BERLIN — Police say they're investigating the story of an English-speaking teenager who appeared in the German capital last week saying he had lived the last five years in the woods with his father.
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“The boy speaks English and a little German but we really have no idea where he comes from,” police spokesman Michael Maass told Germany's The Local on Friday.
The boy, who authorities say is in good health and calls himself Ray, showed up in Berlin on Sept. 5 carrying a backpack and sleeping bag, police spokeswoman Miriam Tauchmann told msnbc.com. He said he was 17 and told officials he and his dad were living in tents and huts until his father died recently.
“He has no identity card, no papers, no passport, nothing," Tauchmann told msnbc.com. “He looked very good — not like a wild man or anything like that. Physically and mentally, everything is OK with him.”
Tauchmann said the boy claimed that he and his father took to the woods after his mother died about five years ago. The boy recalled his mother's name as Doreen and his father's as Ryan, but could not remember anything else about his family history, reported The Local.
He and his father were nomads, he said, never staying in one place in the woods for long.
Body covered in stones
He found his father dead two weeks prior to his arrival in Berlin, he told authorities, and buried him in a shallow grave, which he covered with stones, according to The Local.
His father died after falling, he told authorities, according to Heinrich Walling, an NBC News staffer based in Germany.
Maass told The Local that his father had told him to look at his compass and go north, if anything should happen. "And this is apparently what he did, walking for two weeks before reaching Berlin,”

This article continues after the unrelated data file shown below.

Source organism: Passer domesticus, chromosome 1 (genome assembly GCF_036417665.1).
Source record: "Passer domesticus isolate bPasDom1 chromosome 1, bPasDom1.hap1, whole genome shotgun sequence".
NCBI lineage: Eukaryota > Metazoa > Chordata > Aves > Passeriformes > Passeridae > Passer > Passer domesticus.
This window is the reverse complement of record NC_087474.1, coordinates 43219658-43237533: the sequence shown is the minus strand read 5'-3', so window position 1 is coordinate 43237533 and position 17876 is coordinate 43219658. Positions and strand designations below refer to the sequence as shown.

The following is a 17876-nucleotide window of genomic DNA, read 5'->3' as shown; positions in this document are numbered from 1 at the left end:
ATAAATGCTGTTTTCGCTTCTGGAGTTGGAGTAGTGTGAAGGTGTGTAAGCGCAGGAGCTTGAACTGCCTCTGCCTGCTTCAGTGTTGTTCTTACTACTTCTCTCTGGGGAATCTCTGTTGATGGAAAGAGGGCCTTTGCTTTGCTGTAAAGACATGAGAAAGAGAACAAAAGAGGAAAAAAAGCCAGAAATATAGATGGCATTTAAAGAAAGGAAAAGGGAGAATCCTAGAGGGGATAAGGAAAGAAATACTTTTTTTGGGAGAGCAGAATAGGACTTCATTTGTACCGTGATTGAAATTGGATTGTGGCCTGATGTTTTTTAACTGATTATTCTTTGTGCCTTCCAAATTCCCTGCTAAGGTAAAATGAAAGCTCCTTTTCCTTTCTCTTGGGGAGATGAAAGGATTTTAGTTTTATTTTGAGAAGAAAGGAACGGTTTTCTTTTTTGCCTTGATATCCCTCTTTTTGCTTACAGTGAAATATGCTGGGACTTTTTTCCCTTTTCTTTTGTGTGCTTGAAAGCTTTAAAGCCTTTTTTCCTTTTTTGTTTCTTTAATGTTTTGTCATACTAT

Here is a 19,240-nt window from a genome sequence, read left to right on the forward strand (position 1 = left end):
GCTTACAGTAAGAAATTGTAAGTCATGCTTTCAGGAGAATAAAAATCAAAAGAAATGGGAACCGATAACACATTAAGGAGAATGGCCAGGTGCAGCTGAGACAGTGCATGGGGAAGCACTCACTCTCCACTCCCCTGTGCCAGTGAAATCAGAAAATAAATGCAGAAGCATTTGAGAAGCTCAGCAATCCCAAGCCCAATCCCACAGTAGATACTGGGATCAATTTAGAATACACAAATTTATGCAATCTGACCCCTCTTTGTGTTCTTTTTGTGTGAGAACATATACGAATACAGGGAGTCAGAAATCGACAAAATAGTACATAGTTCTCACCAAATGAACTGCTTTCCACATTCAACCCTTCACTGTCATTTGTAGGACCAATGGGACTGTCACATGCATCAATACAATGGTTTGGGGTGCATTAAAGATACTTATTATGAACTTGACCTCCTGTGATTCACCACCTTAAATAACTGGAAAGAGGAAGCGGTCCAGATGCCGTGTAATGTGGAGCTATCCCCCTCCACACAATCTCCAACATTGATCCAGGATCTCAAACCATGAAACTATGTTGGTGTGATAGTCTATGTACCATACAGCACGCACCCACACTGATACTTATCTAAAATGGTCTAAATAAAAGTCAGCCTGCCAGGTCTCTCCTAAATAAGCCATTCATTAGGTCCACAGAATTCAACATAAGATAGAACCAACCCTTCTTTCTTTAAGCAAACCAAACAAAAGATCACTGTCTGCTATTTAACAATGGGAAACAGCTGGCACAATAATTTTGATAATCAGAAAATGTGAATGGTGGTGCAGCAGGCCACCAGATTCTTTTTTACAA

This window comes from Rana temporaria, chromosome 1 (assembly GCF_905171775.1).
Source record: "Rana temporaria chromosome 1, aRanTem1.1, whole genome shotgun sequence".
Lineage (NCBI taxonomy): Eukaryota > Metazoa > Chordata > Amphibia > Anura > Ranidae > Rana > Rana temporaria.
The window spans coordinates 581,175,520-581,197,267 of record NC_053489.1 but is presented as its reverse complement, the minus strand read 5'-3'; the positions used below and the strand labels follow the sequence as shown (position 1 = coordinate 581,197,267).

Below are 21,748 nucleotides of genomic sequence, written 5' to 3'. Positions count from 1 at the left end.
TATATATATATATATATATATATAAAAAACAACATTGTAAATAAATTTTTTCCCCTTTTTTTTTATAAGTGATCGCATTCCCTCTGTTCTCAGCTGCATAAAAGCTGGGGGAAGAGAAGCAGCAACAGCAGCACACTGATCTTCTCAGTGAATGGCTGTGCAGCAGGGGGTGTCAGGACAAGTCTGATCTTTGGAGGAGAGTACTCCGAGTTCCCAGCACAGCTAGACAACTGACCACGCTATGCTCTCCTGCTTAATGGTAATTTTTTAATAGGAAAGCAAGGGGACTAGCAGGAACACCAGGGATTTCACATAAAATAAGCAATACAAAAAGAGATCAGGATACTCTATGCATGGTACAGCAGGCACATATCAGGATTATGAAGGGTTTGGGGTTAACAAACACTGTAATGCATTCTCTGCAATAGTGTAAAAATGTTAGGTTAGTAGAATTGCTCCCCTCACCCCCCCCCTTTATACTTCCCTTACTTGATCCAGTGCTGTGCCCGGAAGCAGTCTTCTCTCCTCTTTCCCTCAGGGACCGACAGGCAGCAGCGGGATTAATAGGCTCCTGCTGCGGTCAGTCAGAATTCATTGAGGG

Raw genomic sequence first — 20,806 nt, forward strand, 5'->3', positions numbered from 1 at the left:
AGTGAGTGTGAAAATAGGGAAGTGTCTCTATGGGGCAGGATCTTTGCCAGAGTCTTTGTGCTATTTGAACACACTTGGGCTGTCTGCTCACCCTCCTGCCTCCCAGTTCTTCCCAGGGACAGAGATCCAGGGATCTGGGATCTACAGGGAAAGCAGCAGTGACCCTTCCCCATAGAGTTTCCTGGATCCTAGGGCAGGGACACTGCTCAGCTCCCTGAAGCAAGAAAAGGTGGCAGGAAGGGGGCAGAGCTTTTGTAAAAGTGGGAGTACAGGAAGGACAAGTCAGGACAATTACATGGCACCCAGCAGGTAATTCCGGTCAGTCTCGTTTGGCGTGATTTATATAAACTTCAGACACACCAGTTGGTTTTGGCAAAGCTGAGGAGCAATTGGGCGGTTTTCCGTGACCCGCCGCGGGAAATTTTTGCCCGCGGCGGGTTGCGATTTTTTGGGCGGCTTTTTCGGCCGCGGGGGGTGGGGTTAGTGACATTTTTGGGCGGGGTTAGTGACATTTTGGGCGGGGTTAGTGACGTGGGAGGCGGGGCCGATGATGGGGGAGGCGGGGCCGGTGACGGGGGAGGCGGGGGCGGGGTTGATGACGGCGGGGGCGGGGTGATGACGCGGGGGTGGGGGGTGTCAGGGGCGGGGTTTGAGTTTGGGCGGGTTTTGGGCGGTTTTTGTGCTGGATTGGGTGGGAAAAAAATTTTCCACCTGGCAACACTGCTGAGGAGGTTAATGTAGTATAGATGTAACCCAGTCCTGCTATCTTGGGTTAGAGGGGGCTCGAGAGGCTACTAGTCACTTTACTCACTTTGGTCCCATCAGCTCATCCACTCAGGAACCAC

Tauchmann said Berlin police were working with authorities across the country and around the globe to try to gather information on the 17-year-old, but said there were no plans to release a picture of him as of now, since he is a minor.
Government agencies across Germany are aware of the boy's situation, she said, and authorities are looking to see if they can find his father's grave to corroborate his story.
'No evidence to contradict' his story
It is not clear to police whether he speaks British or American English; Tauchmann told msnbc.com that authorities have not been able to place his dialect.
The teen was taken in by a emergency center for youths in Berlin.
There was no evidence that he was the victim of abuse or violence, or that he was involved in anything crime-related, reported The Local. Interpol and other European officials are investigating whether the boy has been listed as a missing child, NBC reported.
“We have never seen anything like it,” Maass said. “We have no evidence to contradict what he has told our colleagues at the youth services, although we are still investigating, and very much want to find out who he is.”
The boy is doing well at the youth center, Tauchmann said. Specialists have tried working with him to recover his memory prior to five years ago, but have not had luck.
“We only have the information he has given,” she told msnbc.com. “We are looking now at what we can do with him and where he can go; we're searching of course for family, or a teacher.”
Anyone with information should contact the Berlin police through its website, she said.
msnbc.com's Elizabeth Chuck, NBC News and The Associated Press contributed to this report.